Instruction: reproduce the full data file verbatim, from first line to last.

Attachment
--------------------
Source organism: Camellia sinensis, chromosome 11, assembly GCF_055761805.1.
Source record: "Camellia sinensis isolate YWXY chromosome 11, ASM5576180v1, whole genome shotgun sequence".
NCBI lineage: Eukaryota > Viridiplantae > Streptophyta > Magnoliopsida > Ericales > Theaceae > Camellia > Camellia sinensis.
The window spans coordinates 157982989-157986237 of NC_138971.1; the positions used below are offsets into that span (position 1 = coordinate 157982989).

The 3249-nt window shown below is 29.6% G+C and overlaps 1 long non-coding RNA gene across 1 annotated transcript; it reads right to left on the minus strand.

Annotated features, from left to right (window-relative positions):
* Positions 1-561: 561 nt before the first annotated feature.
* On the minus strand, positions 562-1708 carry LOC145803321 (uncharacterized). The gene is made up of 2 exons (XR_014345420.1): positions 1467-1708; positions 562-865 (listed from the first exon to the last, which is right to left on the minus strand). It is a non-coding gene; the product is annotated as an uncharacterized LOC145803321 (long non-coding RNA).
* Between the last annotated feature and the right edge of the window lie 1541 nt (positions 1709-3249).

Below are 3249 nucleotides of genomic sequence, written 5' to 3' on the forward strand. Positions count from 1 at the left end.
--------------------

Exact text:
Source organism: Camellia sinensis, chromosome 11, assembly GCF_055761805.1.
Source record: "Camellia sinensis isolate YWXY chromosome 11, ASM5576180v1, whole genome shotgun sequence".
NCBI lineage: Eukaryota > Viridiplantae > Streptophyta > Magnoliopsida > Ericales > Theaceae > Camellia > Camellia sinensis.
The window spans coordinates 157982989-157986237 of NC_138971.1; the positions used below are offsets into that span (position 1 = coordinate 157982989).

The 3249-nt window shown below is 29.6% G+C and overlaps 1 long non-coding RNA gene across 1 annotated transcript; it reads right to left on the minus strand.

Annotated features, from left to right (window-relative positions):
* Positions 1-561: 561 nt before the first annotated feature.
* On the minus strand, positions 562-1708 carry LOC145803321 (uncharacterized). The gene is made up of 2 exons (XR_014345420.1): positions 1467-1708; positions 562-865 (listed from the first exon to the last, which is right to left on the minus strand). It is a non-coding gene; the product is annotated as an uncharacterized LOC145803321 (long non-coding RNA).
* Between the last annotated feature and the right edge of the window lie 1541 nt (positions 1709-3249).

Below are 3249 nucleotides of genomic sequence, written 5' to 3' on the forward strand. Positions count from 1 at the left end.